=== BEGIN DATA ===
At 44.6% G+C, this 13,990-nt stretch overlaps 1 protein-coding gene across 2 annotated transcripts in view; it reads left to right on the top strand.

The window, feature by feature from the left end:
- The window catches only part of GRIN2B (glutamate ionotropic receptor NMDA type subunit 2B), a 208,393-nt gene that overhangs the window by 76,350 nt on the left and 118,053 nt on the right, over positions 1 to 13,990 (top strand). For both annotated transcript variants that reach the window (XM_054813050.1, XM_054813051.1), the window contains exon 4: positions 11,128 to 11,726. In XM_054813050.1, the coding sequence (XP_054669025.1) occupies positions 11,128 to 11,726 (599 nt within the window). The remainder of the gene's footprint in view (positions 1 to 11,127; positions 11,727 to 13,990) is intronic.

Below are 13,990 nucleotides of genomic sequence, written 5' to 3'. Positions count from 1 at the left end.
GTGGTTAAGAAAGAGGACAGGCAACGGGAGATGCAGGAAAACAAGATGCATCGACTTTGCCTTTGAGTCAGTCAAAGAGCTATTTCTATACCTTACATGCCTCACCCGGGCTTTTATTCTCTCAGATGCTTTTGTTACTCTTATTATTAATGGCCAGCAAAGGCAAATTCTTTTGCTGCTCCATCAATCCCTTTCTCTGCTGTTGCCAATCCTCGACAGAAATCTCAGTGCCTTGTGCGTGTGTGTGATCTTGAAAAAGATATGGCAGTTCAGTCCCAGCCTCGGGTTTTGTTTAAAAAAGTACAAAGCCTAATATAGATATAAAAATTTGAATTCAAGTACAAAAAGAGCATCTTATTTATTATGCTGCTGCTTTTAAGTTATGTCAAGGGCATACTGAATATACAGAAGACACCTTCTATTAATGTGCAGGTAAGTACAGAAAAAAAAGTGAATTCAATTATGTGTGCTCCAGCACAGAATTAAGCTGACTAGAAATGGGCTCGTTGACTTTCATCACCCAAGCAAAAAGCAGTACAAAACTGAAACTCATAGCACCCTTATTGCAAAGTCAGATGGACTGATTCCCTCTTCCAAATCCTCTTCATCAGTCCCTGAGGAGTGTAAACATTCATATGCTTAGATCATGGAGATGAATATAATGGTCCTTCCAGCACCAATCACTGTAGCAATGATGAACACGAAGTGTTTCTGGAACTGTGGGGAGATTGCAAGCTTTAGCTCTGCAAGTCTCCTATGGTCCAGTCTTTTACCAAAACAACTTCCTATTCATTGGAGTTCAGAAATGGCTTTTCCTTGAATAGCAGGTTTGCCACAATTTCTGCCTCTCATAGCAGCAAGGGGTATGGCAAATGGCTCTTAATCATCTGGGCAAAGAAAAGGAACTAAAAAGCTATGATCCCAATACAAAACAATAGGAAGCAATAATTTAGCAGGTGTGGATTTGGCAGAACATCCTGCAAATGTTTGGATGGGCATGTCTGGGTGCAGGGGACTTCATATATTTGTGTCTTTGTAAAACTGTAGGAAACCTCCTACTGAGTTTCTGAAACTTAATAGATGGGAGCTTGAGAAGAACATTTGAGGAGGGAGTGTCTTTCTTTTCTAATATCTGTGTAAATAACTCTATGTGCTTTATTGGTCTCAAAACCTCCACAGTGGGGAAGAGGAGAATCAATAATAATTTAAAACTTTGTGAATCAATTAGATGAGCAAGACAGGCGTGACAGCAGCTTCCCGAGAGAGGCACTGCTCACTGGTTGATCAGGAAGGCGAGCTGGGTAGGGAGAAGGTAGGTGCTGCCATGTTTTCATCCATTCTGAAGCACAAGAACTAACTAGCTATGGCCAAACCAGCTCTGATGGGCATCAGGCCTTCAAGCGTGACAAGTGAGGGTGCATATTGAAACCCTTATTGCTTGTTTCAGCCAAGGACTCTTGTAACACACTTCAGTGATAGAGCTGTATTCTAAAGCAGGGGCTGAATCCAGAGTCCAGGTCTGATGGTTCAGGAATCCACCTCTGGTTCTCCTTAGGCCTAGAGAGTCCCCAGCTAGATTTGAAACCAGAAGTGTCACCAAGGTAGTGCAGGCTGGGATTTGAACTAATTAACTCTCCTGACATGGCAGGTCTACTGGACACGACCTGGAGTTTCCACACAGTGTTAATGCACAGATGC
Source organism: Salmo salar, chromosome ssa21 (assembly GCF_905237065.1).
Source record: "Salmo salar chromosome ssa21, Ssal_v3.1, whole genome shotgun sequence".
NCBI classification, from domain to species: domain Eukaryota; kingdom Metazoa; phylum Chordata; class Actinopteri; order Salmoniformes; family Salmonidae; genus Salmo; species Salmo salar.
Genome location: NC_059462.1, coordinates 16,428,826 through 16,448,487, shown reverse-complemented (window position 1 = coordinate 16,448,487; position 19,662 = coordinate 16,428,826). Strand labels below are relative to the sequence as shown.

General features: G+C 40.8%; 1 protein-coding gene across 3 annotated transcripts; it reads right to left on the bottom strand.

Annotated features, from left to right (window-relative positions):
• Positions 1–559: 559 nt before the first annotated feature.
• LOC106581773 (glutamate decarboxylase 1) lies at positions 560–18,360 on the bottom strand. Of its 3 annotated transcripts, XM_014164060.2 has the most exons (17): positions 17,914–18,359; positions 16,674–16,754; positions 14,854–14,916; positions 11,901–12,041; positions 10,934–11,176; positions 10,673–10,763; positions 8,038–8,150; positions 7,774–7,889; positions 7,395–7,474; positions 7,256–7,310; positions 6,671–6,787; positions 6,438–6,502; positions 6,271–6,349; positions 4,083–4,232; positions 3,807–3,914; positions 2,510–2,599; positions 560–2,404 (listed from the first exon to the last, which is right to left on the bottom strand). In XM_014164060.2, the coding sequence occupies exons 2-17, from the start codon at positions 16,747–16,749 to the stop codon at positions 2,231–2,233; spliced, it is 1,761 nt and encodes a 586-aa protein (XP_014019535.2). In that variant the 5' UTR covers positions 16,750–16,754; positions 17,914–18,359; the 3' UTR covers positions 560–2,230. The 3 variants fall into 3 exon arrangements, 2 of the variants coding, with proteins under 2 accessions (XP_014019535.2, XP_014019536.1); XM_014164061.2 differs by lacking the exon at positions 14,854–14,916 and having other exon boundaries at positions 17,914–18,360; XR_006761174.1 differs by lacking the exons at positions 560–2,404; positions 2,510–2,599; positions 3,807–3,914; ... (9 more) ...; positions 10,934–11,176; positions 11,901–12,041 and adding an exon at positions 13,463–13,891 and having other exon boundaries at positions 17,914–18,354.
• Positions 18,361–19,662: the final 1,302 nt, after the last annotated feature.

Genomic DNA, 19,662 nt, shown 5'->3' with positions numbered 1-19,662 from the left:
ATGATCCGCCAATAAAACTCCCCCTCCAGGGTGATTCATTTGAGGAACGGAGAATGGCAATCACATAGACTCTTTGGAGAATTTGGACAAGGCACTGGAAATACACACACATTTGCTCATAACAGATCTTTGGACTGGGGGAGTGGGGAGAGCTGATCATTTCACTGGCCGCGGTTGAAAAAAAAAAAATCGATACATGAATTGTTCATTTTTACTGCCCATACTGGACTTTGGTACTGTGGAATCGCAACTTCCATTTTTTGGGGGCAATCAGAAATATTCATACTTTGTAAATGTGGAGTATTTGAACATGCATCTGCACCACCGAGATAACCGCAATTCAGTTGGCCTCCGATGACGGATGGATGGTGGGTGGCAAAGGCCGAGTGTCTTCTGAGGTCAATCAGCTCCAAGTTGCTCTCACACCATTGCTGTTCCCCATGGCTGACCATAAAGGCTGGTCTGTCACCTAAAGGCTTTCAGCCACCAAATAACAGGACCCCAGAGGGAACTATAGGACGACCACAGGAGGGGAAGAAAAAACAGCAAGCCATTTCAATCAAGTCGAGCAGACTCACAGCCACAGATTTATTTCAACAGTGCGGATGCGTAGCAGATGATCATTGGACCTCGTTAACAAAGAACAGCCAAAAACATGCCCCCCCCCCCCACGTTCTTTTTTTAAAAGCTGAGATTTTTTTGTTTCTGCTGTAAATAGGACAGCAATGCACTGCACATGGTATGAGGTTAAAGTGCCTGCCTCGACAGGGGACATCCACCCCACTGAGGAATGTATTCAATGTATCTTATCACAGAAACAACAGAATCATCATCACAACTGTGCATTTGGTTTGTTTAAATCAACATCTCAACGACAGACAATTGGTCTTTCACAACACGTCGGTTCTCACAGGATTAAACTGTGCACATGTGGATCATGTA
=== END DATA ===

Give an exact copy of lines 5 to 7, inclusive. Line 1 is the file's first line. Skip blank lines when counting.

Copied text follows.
GTGGTTAAGAAAGAGGACAGGCAACGGGAGATGCAGGAAAACAAGATGCATCGACTTTGCCTTTGAGTCAGTCAAAGAGCTATTTCTATACCTTACATGCCTCACCCGGGCTTTTATTCTCTCAGATGCTTTTGTTACTCTTATTATTAATGGCCAGCAAAGGCAAATTCTTTTGCTGCTCCATCAATCCCTTTCTCTGCTGTTGCCAATCCTCGACAGAAATCTCAGTGCCTTGTGCGTGTGTGTGATCTTGAAAAAGATATGGCAGTTCAGTCCCAGCCTCGGGTTTTGTTTAAAAAAGTACAAAGCCTAATATAGATATAAAAATTTGAATTCAAGTACAAAAAGAGCATCTTATTTATTATGCTGCTGCTTTTAAGTTATGTCAAGGGCATACTGAATATACAGAAGACACCTTCTATTAATGTGCAGGTAAGTACAGAAAAAAAAGTGAATTCAATTATGTGTGCTCCAGCACAGAATTAAGCTGACTAGAAATGGGCTCGTTGACTTTCATCACCCAAGCAAAAAGCAGTACAAAACTGAAACTCATAGCACCCTTATTGCAAAGTCAGATGGACTGATTCCCTCTTCCAAATCCTCTTCATCAGTCCCTGAGGAGTGTAAACATTCATATGCTTAGATCATGGAGATGAATATAATGGTCCTTCCAGCACCAATCACTGTAGCAATGATGAACACGAAGTGTTTCTGGAACTGTGGGGAGATTGCAAGCTTTAGCTCTGCAAGTCTCCTATGGTCCAGTCTTTTACCAAAACAACTTCCTATTCATTGGAGTTCAGAAATGGCTTTTCCTTGAATAGCAGGTTTGCCACAATTTCTGCCTCTCATAGCAGCAAGGGGTATGGCAAATGGCTCTTAATCATCTGGGCAAAGAAAAGGAACTAAAAAGCTATGATCCCAATACAAAACAATAGGAAGCAATAATTTAGCAGGTGTGGATTTGGCAGAACATCCTGCAAATGTTTGGATGGGCATGTCTGGGTGCAGGGGACTTCATATATTTGTGTCTTTGTAAAACTGTAGGAAACCTCCTACTGAGTTTCTGAAACTTAATAGATGGGAGCTTGAGAAGAACATTTGAGGAGGGAGTGTCTTTCTTTTCTAATATCTGTGTAAATAACTCTATGTGCTTTATTGGTCTCAAAACCTCCACAGTGGGGAAGAGGAGAATCAATAATAATTTAAAACTTTGTGAATCAATTAGATGAGCAAGACAGGCGTGACAGCAGCTTCCCGAGAGAGGCACTGCTCACTGGTTGATCAGGAAGGCGAGCTGGGTAGGGAGAAGGTAGGTGCTGCCATGTTTTCATCCATTCTGAAGCACAAGAACTAACTAGCTATGGCCAAACCAGCTCTGATGGGCATCAGGCCTTCAAGCGTGACAAGTGAGGGTGCATATTGAAACCCTTATTGCTTGTTTCAGCCAAGGACTCTTGTAACACACTTCAGTGATAGAGCTGTATTCTAAAGCAGGGGCTGAATCCAGAGTCCAGGTCTGATGGTTCAGGAATCCACCTCTGGTTCTCCTTAGGCCTAGAGAGTCCCCAGCTAGATTTGAAACCAGAAGTGTCACCAAGGTAGTGCAGGCTGGGATTTGAACTAATTAACTCTCCTGACATGGCAGGTCTACTGGACACGACCTGGAGTTTCCACACAGTGTTAATGCACAGATGC
Source organism: Salmo salar, chromosome ssa21 (assembly GCF_905237065.1).
Source record: "Salmo salar chromosome ssa21, Ssal_v3.1, whole genome shotgun sequence".